During an advertising career that has spanned decades, Detroit-based creative director Tom Parr ’85 has worked at some of the industry’s biggest agencies—including McCann Erickson, Ammirati & Puris, BBDO—on some of the world’s best-known brands including General Motors, Coca Cola, FedEx, and Apple.
But his latest project—High Point 10-79, a documentary about an innovative approach to reducing domestic violence—is a world away from that advertising work.
Parr’s foray into documentary filmmaking began three years ago after he received a call from Susan Scrupski, his former high school classmate. Scrupski, a domestic violence survivor whose start-up, Big Mountain Data, focuses on applying data-driven solutions to domestic violence, had just seen terrifying video footage of former football star Ray Rice beating his wife that had surfaced. “Tommy, we gotta do something,” Parr recalls Scrupski saying.
That “something” became High Point 10-79, a stirring documentary about the novel approach High Point, North Carolina, is taking to prevent domestic violence. High Point’s strategy involves “forced deterrence,” offering help to a small group of chronic domestic abusers and punishment for repeat offenders. The initiative is working. High Point’s recidivism rate for domestic violence, once a plague, is at 14 percent; the national average is 30 to 60 percent within six months of a domestic abuse crime being committed.
“We want to amplify this story, because they have the data,” says Parr. “This approach works. This isn’t conjecture…That’s been our passion. We started it, we’re committed to finishing it, and, at the end of the day, we know this will make a difference.”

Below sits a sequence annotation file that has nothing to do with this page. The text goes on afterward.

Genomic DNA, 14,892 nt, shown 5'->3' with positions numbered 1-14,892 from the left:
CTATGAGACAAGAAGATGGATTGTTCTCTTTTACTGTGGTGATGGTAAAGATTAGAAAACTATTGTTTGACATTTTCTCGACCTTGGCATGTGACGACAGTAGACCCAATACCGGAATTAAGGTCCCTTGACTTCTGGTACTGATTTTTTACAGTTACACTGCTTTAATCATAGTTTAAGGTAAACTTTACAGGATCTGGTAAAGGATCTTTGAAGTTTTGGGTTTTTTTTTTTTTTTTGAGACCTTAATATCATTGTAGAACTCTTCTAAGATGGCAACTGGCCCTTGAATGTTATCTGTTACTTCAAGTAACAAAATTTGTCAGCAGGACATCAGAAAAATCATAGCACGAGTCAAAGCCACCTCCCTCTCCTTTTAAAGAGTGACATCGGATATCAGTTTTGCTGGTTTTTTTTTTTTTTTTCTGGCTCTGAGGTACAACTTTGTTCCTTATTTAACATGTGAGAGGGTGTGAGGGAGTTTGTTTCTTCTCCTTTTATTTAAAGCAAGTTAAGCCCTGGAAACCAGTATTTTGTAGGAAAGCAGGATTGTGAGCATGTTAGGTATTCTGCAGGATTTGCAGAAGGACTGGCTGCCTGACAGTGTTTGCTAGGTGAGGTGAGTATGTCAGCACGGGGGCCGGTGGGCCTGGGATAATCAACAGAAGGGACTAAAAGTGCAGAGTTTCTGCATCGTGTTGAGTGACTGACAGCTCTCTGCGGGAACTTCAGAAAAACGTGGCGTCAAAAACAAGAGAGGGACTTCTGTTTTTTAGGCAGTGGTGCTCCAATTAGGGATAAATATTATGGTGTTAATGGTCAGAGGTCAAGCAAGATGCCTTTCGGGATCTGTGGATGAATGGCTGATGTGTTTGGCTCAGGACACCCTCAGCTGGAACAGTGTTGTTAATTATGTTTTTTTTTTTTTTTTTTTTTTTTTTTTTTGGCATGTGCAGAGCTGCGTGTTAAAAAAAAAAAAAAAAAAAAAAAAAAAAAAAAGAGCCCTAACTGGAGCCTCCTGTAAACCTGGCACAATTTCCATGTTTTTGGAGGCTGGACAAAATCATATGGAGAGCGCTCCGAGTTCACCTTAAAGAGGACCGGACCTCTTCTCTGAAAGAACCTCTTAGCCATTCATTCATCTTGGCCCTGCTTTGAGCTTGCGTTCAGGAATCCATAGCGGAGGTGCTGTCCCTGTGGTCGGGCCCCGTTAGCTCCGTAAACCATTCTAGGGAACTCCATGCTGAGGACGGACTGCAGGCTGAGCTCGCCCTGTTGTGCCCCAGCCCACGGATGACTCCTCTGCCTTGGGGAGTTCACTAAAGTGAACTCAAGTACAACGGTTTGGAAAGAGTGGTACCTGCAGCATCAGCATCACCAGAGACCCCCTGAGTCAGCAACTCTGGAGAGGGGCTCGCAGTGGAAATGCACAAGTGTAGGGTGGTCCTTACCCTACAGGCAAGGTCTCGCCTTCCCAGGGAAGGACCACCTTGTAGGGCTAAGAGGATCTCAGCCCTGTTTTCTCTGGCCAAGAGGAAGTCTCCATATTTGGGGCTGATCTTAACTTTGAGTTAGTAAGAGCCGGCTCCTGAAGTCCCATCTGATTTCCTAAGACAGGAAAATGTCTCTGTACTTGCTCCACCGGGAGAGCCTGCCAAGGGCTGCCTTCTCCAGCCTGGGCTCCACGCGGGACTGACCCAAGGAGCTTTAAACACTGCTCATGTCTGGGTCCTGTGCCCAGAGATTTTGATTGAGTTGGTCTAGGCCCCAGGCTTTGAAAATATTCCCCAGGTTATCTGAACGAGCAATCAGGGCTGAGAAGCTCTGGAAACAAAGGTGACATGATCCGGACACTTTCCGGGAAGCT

The idea for documenting the High Point program came from Scrupski, who had seen Marty Sumner, High Point’s former chief of police, briefly discuss his city’s approach on This Week with George Stephanopoulos. She personally followed up with him, and filming on the documentary started in early 2015.
Parr says he thought the project would take two weeks. More than two years later, the work continues. Documentaries require time—something Parr and his longtime creative partner, Igor Kovalik, the film’s co-director and editor, lacked. Plus, the story kept growing. The crew returned so frequently to High Point that waitresses began greeting them personally: “Hi, y’all, you’re back! How’s the movie?” Parr drove down over long weekends to continue working on the film. The budget paled to his usual corporate work. Forget production assistants making Starbucks run—“every nickel” has gone into what’s on the screen, says Parr. Fancy hotels were replaced with a half-dozen people squeezed into an Airbnb. Parr and Kovalik even lugged their own equipment and set up their own lights. Nonetheless, Parr says he has loved every bit of the experience. High Point 10-79 has become his passion project.
Parr says the full film should be complete by spring 2018. Nonetheless, the work is already resonating. An early version of High Point 10-79 screened at IACP 2016, the annual conference of the International Association of Chiefs of Police. That prompted Fort Bragg Army Base to show the film to its staff, says Parr.
On Monday, Oct. 30, Parr screened a short version of the film on campus as part of the School of Social Work’s event, 21st Century Approaches to Ending Intimate Partner Violence. A panel of experts, including Scupski and Chief Schultz, were on hand to discuss the film and the initiative.
“It was really heady at the beginning, thinking, ‘Well, we might be able to make a difference,” says Parr. “It’s one thing to say it, but when you hear from people and they tell you, ‘Oh no, this made a difference,’ you’re like, ‘Wow.’”